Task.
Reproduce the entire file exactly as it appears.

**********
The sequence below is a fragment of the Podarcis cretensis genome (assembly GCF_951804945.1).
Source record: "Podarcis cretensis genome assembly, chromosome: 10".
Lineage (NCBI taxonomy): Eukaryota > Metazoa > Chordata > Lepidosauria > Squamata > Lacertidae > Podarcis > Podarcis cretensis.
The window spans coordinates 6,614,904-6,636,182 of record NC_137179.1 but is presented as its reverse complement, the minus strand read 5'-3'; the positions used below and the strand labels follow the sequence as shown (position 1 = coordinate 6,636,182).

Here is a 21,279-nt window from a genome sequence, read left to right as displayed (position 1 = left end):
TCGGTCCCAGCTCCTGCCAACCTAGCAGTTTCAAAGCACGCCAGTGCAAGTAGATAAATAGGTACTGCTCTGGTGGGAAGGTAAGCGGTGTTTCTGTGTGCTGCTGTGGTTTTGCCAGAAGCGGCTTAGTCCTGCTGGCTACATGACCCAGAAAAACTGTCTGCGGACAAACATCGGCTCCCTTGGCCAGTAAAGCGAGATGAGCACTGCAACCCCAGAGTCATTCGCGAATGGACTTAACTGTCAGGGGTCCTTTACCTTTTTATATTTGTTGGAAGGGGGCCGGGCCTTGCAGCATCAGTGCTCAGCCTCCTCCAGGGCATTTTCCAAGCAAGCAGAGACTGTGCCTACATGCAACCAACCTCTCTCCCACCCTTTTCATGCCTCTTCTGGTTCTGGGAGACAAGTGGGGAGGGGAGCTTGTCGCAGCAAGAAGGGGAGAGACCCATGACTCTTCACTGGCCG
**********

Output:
The sequence below is a fragment of the Podarcis cretensis genome (assembly GCF_951804945.1).
Source record: "Podarcis cretensis genome assembly, chromosome: 10".
Lineage (NCBI taxonomy): Eukaryota > Metazoa > Chordata > Lepidosauria > Squamata > Lacertidae > Podarcis > Podarcis cretensis.
The window spans coordinates 6,614,904-6,636,182 of record NC_137179.1 but is presented as its reverse complement, the minus strand read 5'-3'; the positions used below and the strand labels follow the sequence as shown (position 1 = coordinate 6,636,182).

Here is a 21,279-nt window from a genome sequence, read left to right as displayed (position 1 = left end):
TCGGTCCCAGCTCCTGCCAACCTAGCAGTTTCAAAGCACGCCAGTGCAAGTAGATAAATAGGTACTGCTCTGGTGGGAAGGTAAGCGGTGTTTCTGTGTGCTGCTGTGGTTTTGCCAGAAGCGGCTTAGTCCTGCTGGCTACATGACCCAGAAAAACTGTCTGCGGACAAACATCGGCTCCCTTGGCCAGTAAAGCGAGATGAGCACTGCAACCCCAGAGTCATTCGCGAATGGACTTAACTGTCAGGGGTCCTTTACCTTTTTATATTTGTTGGAAGGGGGCCGGGCCTTGCAGCATCAGTGCTCAGCCTCCTCCAGGGCATTTTCCAAGCAAGCAGAGACTGTGCCTACATGCAACCAACCTCTCTCCCACCCTTTTCATGCCTCTTCTGGTTCTGGGAGACAAGTGGGGAGGGGAGCTTGTCGCAGCAAGAAGGGGAGAGACCCATGACTCTTCACTGGCCG